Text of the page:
Click on picture to enlarge.

Itching bean (Upupu)

"Upupu", the itching bean, is the Kiswahili name für a tropical plant known in English under so many names as monkey tamarind, velvet bean, cowage, cowitch, lacuna bean, and Lyon bean.

Mucuna pruriens is the scientific name of a legume from the papilionaceous plants family common in Africa and tropical Asia. The undemanding plant grows on dry patches in every form of shrub. During the flowering period its beautiful white inflorescences are pollinated by long-tongued insects.

The two jars with ripe Upupu beans on display at the Missionsmuseum’s Afrika lobby originate from the East African bush. The origin of the older jar with beans turned brown in the course of 100 years or more is uncertain.

Thefresh  beans in the other glass container were picked by the Museum director in August, 2019 near Ndanda Abbey. One must take greatest care while picking the beans. A slight vibration and even a light gust of wind triggers the plant to shed its fine hairs. These particulates penetrate the clothing and cause long lasting itching on the skin. Even taking a few showers cannot eliminate the "itching powder"; only rubbing down the skin with sand helps a little.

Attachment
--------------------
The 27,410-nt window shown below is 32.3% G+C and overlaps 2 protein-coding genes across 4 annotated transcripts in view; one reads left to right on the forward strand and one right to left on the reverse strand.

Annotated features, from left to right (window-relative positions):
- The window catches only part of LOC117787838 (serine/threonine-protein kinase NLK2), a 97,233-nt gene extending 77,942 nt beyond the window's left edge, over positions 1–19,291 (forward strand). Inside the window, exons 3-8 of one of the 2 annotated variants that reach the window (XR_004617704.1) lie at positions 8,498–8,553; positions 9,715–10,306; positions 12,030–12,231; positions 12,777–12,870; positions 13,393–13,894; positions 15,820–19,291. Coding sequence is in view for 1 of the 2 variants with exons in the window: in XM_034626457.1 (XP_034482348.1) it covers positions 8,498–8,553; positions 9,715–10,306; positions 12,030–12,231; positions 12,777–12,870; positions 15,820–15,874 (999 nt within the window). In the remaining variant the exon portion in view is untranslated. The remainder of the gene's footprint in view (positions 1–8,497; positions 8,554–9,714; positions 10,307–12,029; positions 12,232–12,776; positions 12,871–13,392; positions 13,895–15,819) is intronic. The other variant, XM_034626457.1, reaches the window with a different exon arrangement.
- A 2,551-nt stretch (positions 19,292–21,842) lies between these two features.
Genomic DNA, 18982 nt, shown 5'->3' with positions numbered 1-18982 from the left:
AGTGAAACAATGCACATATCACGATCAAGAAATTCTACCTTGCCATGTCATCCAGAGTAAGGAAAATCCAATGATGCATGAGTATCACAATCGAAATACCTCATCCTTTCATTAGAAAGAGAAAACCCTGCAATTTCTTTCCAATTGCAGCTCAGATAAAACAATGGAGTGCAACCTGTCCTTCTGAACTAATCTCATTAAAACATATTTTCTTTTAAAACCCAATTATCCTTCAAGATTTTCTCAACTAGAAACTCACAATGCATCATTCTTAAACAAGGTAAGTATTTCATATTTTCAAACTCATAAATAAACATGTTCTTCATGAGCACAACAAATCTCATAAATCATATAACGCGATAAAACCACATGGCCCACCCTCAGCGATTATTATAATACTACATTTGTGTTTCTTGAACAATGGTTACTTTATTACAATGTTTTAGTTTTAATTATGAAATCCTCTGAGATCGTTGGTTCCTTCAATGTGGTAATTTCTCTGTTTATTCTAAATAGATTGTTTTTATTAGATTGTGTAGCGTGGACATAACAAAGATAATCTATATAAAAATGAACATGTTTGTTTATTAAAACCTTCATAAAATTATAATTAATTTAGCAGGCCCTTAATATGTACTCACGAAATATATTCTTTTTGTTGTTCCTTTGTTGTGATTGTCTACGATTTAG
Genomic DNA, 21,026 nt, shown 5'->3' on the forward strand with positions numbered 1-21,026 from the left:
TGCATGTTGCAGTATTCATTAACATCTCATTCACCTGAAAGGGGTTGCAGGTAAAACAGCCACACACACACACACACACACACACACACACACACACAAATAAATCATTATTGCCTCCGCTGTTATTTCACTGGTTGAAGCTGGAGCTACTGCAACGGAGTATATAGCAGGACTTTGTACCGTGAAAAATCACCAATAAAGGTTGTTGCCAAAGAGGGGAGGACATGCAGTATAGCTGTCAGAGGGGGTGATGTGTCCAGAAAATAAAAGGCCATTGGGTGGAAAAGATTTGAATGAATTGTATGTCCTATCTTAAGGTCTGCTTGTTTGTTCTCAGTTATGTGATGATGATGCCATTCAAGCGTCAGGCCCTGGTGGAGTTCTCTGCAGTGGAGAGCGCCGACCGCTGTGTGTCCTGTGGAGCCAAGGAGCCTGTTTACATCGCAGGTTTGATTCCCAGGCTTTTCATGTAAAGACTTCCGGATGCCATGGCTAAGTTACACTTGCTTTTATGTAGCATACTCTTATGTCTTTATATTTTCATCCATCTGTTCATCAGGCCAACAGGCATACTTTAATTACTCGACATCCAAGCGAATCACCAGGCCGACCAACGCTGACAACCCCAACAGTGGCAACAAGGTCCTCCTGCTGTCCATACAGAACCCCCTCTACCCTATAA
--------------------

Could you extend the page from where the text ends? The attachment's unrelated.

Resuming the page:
For botanical interested travellers in Africa the old rule in the Tropics applies to the appealing fruits – never touch anything you don’t know.

In an unripe state the plant serves as cattle feed for ruminants. It is best used in dried state as hay or silage because the plant is indigestive; even not all ruminant herbivores can tolerate it.

Humans can only eat the unripe pods and leaves of the plant after prolonged cooking; this is common in some parts of Africa. The plant is said to have an aphrodisiac effect. The dry Mucuna beans have an uplifting effect and serve ground as a coffee substitute. However, breaking the pods to get the beans causes the above mentioned effects.

There are cultured breeds of Mucuna with pods that no longer shed hairs or have non-allergic hairs. There are indications that Mucuna is pharmacologically active. The extract seems to increase dopamine secretion in the brain. For this reason the Upupu is discussed as a cure for Parkinson’s desease.